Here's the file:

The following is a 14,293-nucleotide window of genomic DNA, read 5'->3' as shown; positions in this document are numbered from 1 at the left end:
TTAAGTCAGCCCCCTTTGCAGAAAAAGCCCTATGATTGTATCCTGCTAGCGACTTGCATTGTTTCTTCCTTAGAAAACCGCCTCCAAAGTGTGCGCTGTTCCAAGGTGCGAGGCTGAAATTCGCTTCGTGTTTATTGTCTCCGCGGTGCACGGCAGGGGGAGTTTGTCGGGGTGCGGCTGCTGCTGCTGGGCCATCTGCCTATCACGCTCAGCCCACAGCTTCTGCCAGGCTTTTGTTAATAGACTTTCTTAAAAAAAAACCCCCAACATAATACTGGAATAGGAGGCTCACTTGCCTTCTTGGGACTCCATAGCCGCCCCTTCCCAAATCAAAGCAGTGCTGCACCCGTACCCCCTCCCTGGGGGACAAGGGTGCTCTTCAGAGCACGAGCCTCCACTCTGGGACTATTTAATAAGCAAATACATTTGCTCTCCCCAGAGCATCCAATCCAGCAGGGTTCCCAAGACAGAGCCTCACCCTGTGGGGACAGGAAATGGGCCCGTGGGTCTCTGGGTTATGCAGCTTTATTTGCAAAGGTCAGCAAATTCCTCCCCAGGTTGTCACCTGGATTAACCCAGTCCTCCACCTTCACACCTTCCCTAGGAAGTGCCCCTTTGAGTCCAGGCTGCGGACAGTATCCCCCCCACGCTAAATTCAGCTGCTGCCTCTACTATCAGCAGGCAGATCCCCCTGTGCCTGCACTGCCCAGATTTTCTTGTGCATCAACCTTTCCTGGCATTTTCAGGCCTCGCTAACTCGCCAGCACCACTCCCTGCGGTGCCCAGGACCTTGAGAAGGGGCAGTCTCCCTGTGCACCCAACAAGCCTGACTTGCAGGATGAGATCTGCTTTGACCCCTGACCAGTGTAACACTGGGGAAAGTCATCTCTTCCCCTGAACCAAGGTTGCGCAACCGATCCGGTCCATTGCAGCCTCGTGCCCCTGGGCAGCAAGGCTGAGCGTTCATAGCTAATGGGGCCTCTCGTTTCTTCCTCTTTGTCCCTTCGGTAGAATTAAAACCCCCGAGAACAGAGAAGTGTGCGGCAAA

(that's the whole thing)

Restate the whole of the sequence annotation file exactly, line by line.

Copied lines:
The following is a 14,293-nucleotide window of genomic DNA, read 5'->3' as shown; positions in this document are numbered from 1 at the left end:
TTAAGTCAGCCCCCTTTGCAGAAAAAGCCCTATGATTGTATCCTGCTAGCGACTTGCATTGTTTCTTCCTTAGAAAACCGCCTCCAAAGTGTGCGCTGTTCCAAGGTGCGAGGCTGAAATTCGCTTCGTGTTTATTGTCTCCGCGGTGCACGGCAGGGGGAGTTTGTCGGGGTGCGGCTGCTGCTGCTGGGCCATCTGCCTATCACGCTCAGCCCACAGCTTCTGCCAGGCTTTTGTTAATAGACTTTCTTAAAAAAAAACCCCCAACATAATACTGGAATAGGAGGCTCACTTGCCTTCTTGGGACTCCATAGCCGCCCCTTCCCAAATCAAAGCAGTGCTGCACCCGTACCCCCTCCCTGGGGGACAAGGGTGCTCTTCAGAGCACGAGCCTCCACTCTGGGACTATTTAATAAGCAAATACATTTGCTCTCCCCAGAGCATCCAATCCAGCAGGGTTCCCAAGACAGAGCCTCACCCTGTGGGGACAGGAAATGGGCCCGTGGGTCTCTGGGTTATGCAGCTTTATTTGCAAAGGTCAGCAAATTCCTCCCCAGGTTGTCACCTGGATTAACCCAGTCCTCCACCTTCACACCTTCCCTAGGAAGTGCCCCTTTGAGTCCAGGCTGCGGACAGTATCCCCCCCACGCTAAATTCAGCTGCTGCCTCTACTATCAGCAGGCAGATCCCCCTGTGCCTGCACTGCCCAGATTTTCTTGTGCATCAACCTTTCCTGGCATTTTCAGGCCTCGCTAACTCGCCAGCACCACTCCCTGCGGTGCCCAGGACCTTGAGAAGGGGCAGTCTCCCTGTGCACCCAACAAGCCTGACTTGCAGGATGAGATCTGCTTTGACCCCTGACCAGTGTAACACTGGGGAAAGTCATCTCTTCCCCTGAACCAAGGTTGCGCAACCGATCCGGTCCATTGCAGCCTCGTGCCCCTGGGCAGCAAGGCTGAGCGTTCATAGCTAATGGGGCCTCTCGTTTCTTCCTCTTTGTCCCTTCGGTAGAATTAAAACCCCCGAGAACAGAGAAGTGTGCGGCAAA